COVID: An Unfolding health catastrophe in rural India

After causing chaos in India’s major cities, the Covid-19 outbreak is now wreaking havoc in the rural areas across the country. In addition, most villages have no means of combating the virus. Earlier, a series of reports revealed that hundreds of corpses were discovered along the banks of India’s holiest river, Ganga. While this exposed how the disease is ravaging the country’s rural heartland.

State Disaster Response Force (SDRF) personnel can be seen on a patrolling boat next to the banks of the Ganges River where saffron cloth-clad shallow graves of suspected Covid-19 coronavirus victims and other fatalities can be seen in Allahabad.

However, following the outbreak of the problem, the Union government has issued a unified policy in the form of Standard Operating Procedures (SOPs) to monitor and manage COVID-19 in rural India. The government also further stated that “a creeping incursion is now being seen in rural and tribal communities.”

Nonetheless, due to the delay in issuing these guidelines, many villagers are still without basic health care. In rural India, a lack of internet connectivity or smartphones hampers the transmission of health information or vaccine registration.

If a multi-pronged strategy is not adopted, then rural India could suffer a far more destructive second wave than the urban cities. According to experts, the COVID situation in rural and tribal sections of the country is deteriorating day by day because these communities have few or no health facilities. Infection rates are rising on a regular basis, but these data only include people who reside near a health center and can get there despite the shortage of transportation due to containment and lockdown procedures.

To note that, thousands of people have died as a result of a scarcity of medicines and oxygen in cities and towns. However, it is far worse in rural regions. The bodies of people who die in villages or semi-urban areas are not properly disposed of posing a danger of contamination and subsequent casualties. Not just the scarcity of oxygen, but also many rural areas, unlike urban areas, lack dedicated crematoriums. It would be very difficult for the administration to ensure that the remains are safely disposed of in crematoriums or cemeteries.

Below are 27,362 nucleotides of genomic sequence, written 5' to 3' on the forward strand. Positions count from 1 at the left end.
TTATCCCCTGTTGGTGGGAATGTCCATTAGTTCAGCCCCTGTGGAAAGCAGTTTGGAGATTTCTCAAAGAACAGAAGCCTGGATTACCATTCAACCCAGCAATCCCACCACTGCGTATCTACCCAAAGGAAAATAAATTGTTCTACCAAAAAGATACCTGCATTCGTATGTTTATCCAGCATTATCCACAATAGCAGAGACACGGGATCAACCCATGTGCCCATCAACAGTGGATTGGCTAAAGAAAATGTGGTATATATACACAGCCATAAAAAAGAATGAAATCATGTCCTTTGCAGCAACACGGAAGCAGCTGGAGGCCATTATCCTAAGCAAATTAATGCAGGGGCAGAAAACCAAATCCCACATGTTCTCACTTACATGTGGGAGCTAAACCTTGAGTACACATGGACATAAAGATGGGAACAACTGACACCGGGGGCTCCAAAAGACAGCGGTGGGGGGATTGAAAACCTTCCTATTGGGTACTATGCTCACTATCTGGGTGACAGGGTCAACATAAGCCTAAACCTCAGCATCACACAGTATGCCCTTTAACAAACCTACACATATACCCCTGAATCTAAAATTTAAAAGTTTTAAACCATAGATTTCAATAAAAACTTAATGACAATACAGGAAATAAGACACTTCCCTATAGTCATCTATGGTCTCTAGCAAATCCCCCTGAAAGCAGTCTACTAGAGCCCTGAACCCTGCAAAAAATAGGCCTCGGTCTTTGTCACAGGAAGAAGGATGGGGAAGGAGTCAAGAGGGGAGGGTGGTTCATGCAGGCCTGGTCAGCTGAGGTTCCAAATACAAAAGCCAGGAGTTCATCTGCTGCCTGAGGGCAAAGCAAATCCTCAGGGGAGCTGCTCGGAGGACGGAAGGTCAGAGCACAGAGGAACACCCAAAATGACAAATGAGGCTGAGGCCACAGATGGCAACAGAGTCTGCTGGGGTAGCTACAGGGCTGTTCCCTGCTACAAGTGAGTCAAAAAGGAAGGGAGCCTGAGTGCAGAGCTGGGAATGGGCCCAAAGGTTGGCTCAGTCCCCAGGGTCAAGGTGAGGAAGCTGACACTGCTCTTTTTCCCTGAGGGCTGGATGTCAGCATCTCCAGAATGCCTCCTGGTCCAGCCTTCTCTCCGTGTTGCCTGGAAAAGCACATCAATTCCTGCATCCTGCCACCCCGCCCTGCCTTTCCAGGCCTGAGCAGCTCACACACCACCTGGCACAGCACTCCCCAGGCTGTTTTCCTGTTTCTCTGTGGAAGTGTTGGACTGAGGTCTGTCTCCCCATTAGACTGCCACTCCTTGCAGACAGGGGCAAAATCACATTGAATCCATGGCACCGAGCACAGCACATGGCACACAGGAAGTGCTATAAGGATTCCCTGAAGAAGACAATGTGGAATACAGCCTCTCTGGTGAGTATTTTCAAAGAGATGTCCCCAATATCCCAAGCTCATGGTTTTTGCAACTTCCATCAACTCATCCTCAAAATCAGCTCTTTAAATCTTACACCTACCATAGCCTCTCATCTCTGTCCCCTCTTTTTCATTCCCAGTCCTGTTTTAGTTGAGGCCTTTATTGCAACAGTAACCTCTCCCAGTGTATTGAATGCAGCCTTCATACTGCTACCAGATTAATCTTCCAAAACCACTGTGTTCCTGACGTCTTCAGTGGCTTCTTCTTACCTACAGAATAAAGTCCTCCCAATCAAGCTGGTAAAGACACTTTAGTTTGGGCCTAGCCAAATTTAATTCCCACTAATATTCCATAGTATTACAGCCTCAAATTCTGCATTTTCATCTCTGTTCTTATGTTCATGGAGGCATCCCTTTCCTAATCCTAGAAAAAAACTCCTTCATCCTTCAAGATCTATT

Relatives of a Covid-19 victim perform the last rites at the dedicated cremation area in Sector 74, Mohali

Because the media coverage is very limited in rural areas, COVID and social distancing protocols will be difficult to track and follow. In addition, COVID-specific provisional hospitals are mostly located at district headquarters and it is impossible to bring a COVID patient to a hospital at the district headquarters for a multitude of reasons. Mainly due to transportation shortages or the patient’s socioeconomic depravity.

Since it is essential to measure patients’ oxygen saturation, the government must provide enough oximeters and thermometers in each village and educate people on how to use them. Basic suggestions are insufficient; the union government must ensure that all devices are available in the market, as we have seen with medicines and oxygen. A large number of home isolation kits, including medications and equipment, would be needed, which should be planned for.

Surveillance systems should be in effect in every village, not only to monitor, identify, and manage patients, but also to deal with other public health and administrative problems. The SOP already recommends that ASHA (Accredited Social Health Activists) and Anganwadi volunteers conduct intensive surveillance for influenza-like illness and serious respiratory diseases regularly with the assistance of Village Health Nutrition Sanitation Committees this only addresses the health part of the issue.